This phrase is often used to describe the feeling of awe and wonder that can be experienced when encountering a new technology that appears to have capabilities that seem impossible. It suggests that the boundaries between the mundane and the miraculous are often blurred when technology advances to a certain point. In essence, it implies that any technology that is advanced enough can have the same effect as magic, appearing to be miraculous and beyond comprehension.

Clarke’s three laws

Three axioms proposed by British science fiction writer Arthur C. Clarke

British science fiction writer Arthur C. Clarke formulated three adages that are known as Clarke’s three laws, of which the third law is the best known and most widely cited. They are part of his ideas in his extensive writings about the future.

The laws

The laws are:

  1. When a distinguished but elderly scientist states that something is possible, he is almost certainly right. When he states that something is impossible, he is very probably wrong.
  2. The only way of discovering the limits of the possible is to venture a little way past them into the impossible.
  3. Any sufficiently advanced technology is indistinguishable from magic.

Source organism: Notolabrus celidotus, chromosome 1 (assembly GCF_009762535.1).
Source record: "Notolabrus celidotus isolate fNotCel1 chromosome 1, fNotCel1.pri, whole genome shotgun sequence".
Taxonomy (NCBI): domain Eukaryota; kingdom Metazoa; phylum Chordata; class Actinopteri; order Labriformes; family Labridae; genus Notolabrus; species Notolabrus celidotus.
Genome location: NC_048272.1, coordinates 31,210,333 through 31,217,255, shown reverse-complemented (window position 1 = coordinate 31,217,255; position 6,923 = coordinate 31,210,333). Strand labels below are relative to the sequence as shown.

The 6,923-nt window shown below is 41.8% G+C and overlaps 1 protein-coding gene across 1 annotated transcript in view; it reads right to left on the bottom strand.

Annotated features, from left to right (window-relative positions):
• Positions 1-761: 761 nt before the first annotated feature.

Origins

One account claimed that Clarke’s “laws” were developed after the editor of his works in French started numbering the author’s assertions. All three laws appear in Clarke’s essay “Hazards of Prophecy: The Failure of Imagination”, first published in Profiles of the Future (1962). However, they were not all published at the same time. Clarke’s first law was proposed in the 1962 edition of the essay, as “Clarke’s Law” in Profiles of the Future.

The second law is offered as a simple observation in the same essay but its status as Clarke’s second law was conferred by others. It was initially a derivative of the first law and formally became Clarke’s second law where the author proposed the third law in the 1973 revision of Profiles of the Future, which included an acknowledgement. It was also here that Clarke wrote about the third law in these words: “As three laws were good enough for Newton, I have modestly decided to stop there”.

The third law is the best known and most widely cited. It was published in a 1968 letter to Science magazine and eventually added to the 1973 revision of the “Hazards of Prophecy” essay. In 1952, Isaac Asimov in his book Foundation and Empire (part 1.1 Search for Magicians) wrote down a similar phrase “… an uninformed public tends to confuse scholarship with magicians…” It also echoes a statement in a 1942 story by Leigh Brackett: “Witchcraft to the ignorant, … simple science to the learned”. Even earlier examples of this sentiment may be found in Wild Talents (1932) by Charles Fort: “…a performance that may someday be considered understandable, but that, in these primitive times, so transcends what is said to be the known that it is what I mean by magic,” and in the short story The Hound of Death (1933) by Agatha Christie: “The supernatural is only the nature of which the laws are not yet understood.” Virginia Woolf‘s 1928 novel Orlando: A Biography explicitly compares advanced technology to magic: